Mustapha (2012), Federal government must re-organize the ownership and operational structures of the refineries so as to optimize efficiency. The NNPC refinery subsidiaries and entities shall be dissolved and liquidated and new structure and management shall be established.
Njoku (2011), the nation’s primary representation in the oil industry is the Nigerian National petroleum company (NNPC) and it has become an over-bloated, over burdened and inefficient agency which can best be described as a can of worms. NNPC should be dismantled and broken into different independent agencies and after dissolution, it’s role as a regulatory government agency shall also be transformed to the federal ministry of petroleum and it’s abundant agencies.
Kunle (2012), oil refineries are often designed with a specified crude feed stock in mind. The chosen design and construct of a refinery could also be largely influenced by the investor with regards to final product output. In the Nigerian scenario, local consumption comprised entirely of local crude feedback. In other words, there should expand national oil refinery capacity and improve efficiency.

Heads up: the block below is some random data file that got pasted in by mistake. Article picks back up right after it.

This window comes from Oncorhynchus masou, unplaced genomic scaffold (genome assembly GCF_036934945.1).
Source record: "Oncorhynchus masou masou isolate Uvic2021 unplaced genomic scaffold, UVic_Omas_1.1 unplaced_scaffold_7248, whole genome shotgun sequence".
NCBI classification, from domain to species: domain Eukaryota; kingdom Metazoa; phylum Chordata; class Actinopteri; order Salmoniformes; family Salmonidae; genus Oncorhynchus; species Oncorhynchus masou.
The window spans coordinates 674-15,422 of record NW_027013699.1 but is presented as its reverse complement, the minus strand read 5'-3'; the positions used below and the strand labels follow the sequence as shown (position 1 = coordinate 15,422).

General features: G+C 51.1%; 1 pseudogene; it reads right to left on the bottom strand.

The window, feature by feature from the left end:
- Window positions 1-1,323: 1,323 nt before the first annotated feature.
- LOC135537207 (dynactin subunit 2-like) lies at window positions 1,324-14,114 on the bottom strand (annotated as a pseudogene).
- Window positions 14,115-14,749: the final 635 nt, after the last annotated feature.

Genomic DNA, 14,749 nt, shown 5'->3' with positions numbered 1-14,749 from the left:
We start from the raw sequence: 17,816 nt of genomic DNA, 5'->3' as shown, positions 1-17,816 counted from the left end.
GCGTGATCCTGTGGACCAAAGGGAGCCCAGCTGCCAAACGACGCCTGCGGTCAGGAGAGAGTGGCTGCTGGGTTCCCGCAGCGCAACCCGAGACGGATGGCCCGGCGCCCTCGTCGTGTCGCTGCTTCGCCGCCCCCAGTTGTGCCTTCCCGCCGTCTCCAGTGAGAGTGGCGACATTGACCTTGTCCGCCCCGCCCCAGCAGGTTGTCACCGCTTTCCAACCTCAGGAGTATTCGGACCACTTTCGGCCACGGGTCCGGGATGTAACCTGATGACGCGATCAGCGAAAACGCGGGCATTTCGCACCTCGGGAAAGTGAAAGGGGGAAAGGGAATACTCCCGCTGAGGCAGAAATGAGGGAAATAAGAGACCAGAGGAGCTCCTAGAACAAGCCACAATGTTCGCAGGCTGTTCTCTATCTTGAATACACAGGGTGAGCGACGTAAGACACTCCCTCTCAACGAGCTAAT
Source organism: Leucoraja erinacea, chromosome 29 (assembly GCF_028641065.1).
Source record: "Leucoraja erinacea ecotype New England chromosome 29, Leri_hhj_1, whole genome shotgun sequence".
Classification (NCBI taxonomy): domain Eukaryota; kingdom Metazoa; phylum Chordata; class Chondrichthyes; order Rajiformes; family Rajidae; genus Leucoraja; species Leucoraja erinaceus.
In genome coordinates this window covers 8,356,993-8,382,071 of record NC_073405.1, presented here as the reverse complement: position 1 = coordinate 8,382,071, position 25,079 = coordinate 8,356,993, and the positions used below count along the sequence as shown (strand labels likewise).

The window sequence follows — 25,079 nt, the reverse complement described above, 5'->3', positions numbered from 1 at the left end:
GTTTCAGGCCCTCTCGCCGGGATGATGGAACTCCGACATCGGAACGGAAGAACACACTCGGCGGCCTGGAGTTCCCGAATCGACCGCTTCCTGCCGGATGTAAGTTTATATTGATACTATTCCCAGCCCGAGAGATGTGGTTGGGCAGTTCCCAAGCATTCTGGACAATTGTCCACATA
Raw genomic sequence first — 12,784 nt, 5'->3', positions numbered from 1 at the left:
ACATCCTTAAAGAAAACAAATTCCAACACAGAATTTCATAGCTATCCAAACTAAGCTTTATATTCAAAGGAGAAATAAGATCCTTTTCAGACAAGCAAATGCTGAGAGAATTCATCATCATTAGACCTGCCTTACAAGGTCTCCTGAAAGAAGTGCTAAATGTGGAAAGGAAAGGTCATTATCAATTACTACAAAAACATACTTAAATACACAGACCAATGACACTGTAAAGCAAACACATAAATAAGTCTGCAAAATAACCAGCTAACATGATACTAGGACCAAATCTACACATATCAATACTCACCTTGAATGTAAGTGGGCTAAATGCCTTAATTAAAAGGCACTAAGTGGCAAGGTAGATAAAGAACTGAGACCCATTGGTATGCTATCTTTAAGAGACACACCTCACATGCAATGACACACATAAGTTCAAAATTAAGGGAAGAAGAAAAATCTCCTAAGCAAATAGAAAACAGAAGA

Musa (2011), inflation or hyper inflation may ensue if the government removes fuel subsidy as higher energy prices are factored into prices for everything. Equally, public and private sector workers and low salaried workers will see their standard of living drop drastically as they struggle to make ends meet. Indeed, the cost of living for the average Nigerian will rise if the fuel subsidy removal takes place.
Abubakar, K. (2011), Removal of oil subsidy may lead the country to social and industrial unrest as the cost of living pushes every citizen to below $300 or less per annum as the average Nigeria lives on GDP per head.
Shegun (2010), unemployment will definitely rise as small and medium enterprises (SMEs) find it more expensive to either hire or retain staff. If workers demand for salary and they cannot pay, they will lay them off. If consumers lose their jobs they will have no money to buy the foods or services of these SMEs and these companies will close and lay off their staff. It becomes a vicious circle.

The oil sector has been plagued by various problems which undermined it’s optimal development over the years. The Nigerian National Petroleum Corporation (NNPC) is controlled by the ministry of petroleum resources. It lacks autonomy as a result of which decision taking is often bureaucratic and unnecessarily delayed. Therefore, the operation of the NNPC is characterized by inefficiency especially in refinery operations, distribution and marketing (Ibiyemi 2008).